Made of 22 karat gold, the figurine is 5 1/2 inches tall and weighs 177 grams. The head and shoulders of the bird are connected to the tail and legs by hinges. Archaeologists believe it was a reliquary, because there’s a cavity between the top and bottom halves that would have held something like the relics of a saint, or  perhaps incense or a jewel. It would have been hung from its chains in a chapel, not been worn like jewelry. (The chain attached to the wing wasn’t a hanging mount; it connected the two wings of the statuette to the bird.)

At first it was thought to be an eagle, but scholars identified it as a pelican in piety. The pelican in piety was a symbol of Christ’s sacrifice, a popular motif based on the accounts of medieval bestiaries that pelicans draw their own blood to feed or revive their young. Here’s a version of the tale from Guillaume le Clerc’s Bestiaire written ca. 1210:

There is a wonderful thing about the pelican, for never did mother-sheep love her lamb as the pelican loves its young. When the young are born, the parent bird devotes all his care and thought to nourishing them. But the young birds are ungrateful, and when they have grown strong and self-reliant they peck at their fathers face, and he, enraged at their wickedness, kills them all. On the third day the father comes to them, deeply moved with pity and sorrow. With his beak he pierces his own side, until the blood flows forth. With the blood he brings back life into the body of his young.

Pelicans do not do any of this in real life, needless to say. This bestiary, like others of the epoch, wasn’t an attempt at recording natural history like Pliny, say, that missed the scientific mark a little, but rather a compendium of moral and theological lessons conveyed by animal stories, a sort of Christian Aesop.

Bonnie Schubert and her sole crewman, her 87-year-old mother Jo, searched for the missing right wing for two months at the find site and in different locations over the next two years, but were unsuccessful. A decade later, Capt. Henry Jones and crew member Tracy Newman followed in the Schuberts’ footsteps, exploring the waters off Douglass Beach on South Hutchinson Island near where the pelican had been discovered.

“Captain Jones and I were diving when his metal detector got a ‘ping. He brushed away some crushed shell, and the tip of the wing popped up. It was pretty and shiny and gold. He pulled the wing out of the sand, and things seemed kind of surreal. I was thinking, ‘This can’t be real,’ but at the same time I knew exactly what it was.”

Even more surreal, Newman had joked about finding the wing that morning.

“People have been looking for that wing since the bird was found 10 years ago,” Newman said. “We’ve looked for it numerous time. We had a huge map spread out on the floor of the condo trying to figure out where to go that day. I told Henry, ‘Let’s go find the bird wing.’ “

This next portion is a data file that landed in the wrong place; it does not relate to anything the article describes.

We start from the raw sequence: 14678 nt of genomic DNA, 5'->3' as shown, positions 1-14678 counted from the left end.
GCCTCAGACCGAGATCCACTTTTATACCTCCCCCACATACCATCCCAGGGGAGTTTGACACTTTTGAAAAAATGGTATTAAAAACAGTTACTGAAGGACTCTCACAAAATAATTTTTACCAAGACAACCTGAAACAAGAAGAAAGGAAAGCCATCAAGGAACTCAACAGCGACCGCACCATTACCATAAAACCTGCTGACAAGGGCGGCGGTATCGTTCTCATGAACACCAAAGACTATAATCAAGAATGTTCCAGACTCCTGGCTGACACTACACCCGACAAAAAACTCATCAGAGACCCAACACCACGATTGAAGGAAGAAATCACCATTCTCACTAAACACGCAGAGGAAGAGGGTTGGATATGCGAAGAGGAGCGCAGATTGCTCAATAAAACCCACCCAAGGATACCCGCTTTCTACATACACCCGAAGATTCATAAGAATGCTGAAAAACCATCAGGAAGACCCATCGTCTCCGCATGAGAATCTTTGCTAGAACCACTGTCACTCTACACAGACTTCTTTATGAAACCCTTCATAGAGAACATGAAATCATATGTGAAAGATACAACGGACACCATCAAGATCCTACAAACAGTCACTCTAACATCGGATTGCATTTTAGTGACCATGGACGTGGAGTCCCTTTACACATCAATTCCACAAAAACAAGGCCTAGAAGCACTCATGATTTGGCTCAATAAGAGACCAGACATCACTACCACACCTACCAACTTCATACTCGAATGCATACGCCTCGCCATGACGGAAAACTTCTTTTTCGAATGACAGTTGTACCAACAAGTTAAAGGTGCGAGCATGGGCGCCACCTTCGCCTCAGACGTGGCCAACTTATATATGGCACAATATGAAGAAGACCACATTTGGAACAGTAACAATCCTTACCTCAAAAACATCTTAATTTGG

The gold pelican was sold to an anonymous private collector for $150,000 by 1715 Fleet-Queens Jewels LLC which owns the salvage rights to treasure fleet wrecks. The collector is ecstatic about the discovery of the missing wing and hopes to have the opportunity to acquire it. The state of Florida gets a percentage of the salvage and first dibs, so it’s not a foregone conclusion that the wing and pelican will be reunited. If they are, the collector is reluctant to reattach the wing as the parts are so delicate. Displaying them together would be enough for him.

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British Museum acquires Bronze Age gold bulla

Friday, March 6th, 2020

The British Museum has acquired the spectacular Bronze Age gold bulla discovered two years ago in Shropshire. The crescent-shaped pendant, intricately incised with geometric patterns, was found to meet the criteria of the 1996 Treasure Act at an inquest held by the Coroner for Shropshire John Ellery on January 31st, 2019. Once declared Treasure, the object was assessed by the Treasure Valuation Committee which determined its fair market value to be £250,000. With the support of the Art Fund and the American Friends of the British Museum, the museum was able to raise the money to buy what is believed to be one of the most significant Bronze Age metalwork artifacts ever found in the British Isles.

One side shows a stylized sun – a rare and hugely significant addition to the art and iconography of Bronze Age Britain. Solar symbolism is a key element of Bronze Age cosmology and mythology across Europe, but before the discovery of this pendant was very rarely seen on objects found in Britain. […]

The pendant is one of a small number of contemporary, precious objects made to celebrate the religious and life-giving power of the sun during the Bronze Age. They have been found across Europe, including the famous Trundholm Sun Chariot from Denmark and the ‘sun discs’ of North-West Europe.

It was discovered by a metal detectorist, but both the finder’s identity and that of the landowner are being kept secret, as is the location of the find site, in order to keep the excessively curious off the scent. Archaeologists from the British Museum in collaboration with Trent & Peak Archaeology and University College Cork have investigated the Shropshire site and discovered that the field was a boggy wetland during the Bronze Age. The bulla was likely intentionally thrown into the bog as a votive deposit.